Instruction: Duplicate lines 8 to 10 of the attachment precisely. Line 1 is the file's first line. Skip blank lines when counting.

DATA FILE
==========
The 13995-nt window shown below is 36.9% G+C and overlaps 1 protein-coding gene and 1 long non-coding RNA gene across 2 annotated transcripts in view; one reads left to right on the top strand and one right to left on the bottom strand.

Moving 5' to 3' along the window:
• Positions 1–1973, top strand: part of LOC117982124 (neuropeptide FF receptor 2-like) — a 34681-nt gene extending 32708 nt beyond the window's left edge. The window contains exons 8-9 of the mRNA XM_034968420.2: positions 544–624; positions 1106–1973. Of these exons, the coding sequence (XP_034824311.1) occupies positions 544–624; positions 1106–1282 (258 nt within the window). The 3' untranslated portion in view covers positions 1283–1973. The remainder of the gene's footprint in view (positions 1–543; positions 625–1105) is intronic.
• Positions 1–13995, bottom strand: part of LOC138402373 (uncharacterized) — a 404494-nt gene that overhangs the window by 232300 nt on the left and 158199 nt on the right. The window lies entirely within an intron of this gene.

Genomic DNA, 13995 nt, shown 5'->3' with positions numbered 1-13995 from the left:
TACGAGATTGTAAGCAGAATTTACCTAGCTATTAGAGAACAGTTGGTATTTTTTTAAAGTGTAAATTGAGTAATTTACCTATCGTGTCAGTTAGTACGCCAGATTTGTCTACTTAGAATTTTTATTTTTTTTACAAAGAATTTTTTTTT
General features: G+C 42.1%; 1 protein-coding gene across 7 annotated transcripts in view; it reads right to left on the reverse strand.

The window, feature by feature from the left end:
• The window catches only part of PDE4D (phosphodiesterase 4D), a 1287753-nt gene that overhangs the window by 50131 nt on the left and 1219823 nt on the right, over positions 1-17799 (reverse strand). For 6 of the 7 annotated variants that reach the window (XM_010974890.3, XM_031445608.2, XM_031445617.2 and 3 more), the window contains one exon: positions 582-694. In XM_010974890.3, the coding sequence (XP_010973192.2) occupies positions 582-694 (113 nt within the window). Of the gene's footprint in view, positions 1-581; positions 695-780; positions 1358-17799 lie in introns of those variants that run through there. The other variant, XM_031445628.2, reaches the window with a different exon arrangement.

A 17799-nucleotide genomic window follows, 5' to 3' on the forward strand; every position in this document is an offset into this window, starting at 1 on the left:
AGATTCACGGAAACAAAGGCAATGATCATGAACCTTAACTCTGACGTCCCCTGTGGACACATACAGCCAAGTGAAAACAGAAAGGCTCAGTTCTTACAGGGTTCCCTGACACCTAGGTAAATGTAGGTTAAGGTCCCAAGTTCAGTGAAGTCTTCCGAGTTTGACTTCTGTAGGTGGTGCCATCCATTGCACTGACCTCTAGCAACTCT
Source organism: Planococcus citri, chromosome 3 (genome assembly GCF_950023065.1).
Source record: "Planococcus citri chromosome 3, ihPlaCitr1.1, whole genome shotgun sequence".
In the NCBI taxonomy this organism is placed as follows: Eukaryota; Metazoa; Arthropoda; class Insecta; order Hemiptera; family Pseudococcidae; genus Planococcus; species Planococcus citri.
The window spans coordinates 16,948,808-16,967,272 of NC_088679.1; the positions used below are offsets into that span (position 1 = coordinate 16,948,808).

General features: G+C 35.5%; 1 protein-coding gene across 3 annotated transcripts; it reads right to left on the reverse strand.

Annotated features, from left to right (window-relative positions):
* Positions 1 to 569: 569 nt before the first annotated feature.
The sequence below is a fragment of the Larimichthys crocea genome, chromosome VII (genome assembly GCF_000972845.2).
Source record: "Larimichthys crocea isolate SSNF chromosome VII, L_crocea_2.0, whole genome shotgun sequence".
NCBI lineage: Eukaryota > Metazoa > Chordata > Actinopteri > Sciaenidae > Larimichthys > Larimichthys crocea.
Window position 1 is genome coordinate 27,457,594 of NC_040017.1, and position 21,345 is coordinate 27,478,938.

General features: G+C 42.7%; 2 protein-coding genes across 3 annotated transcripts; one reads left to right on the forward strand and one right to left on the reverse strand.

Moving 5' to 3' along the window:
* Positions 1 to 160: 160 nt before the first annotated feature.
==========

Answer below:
The window, feature by feature from the left end:
• The window catches only part of PDE4D (phosphodiesterase 4D), a 1287753-nt gene that overhangs the window by 50131 nt on the left and 1219823 nt on the right, over positions 1-17799 (reverse strand). For 6 of the 7 annotated variants that reach the window (XM_010974890.3, XM_031445608.2, XM_031445617.2 and 3 more), the window contains one exon: positions 582-694. In XM_010974890.3, the coding sequence (XP_010973192.2) occupies positions 582-694 (113 nt within the window). Of the gene's footprint in view, positions 1-581; positions 695-780; positions 1358-17799 lie in introns of those variants that run through there. The other variant, XM_031445628.2, reaches the window with a different exon arrangement.

A 17799-nucleotide genomic window follows, 5' to 3' on the forward strand; every position in this document is an offset into this window, starting at 1 on the left: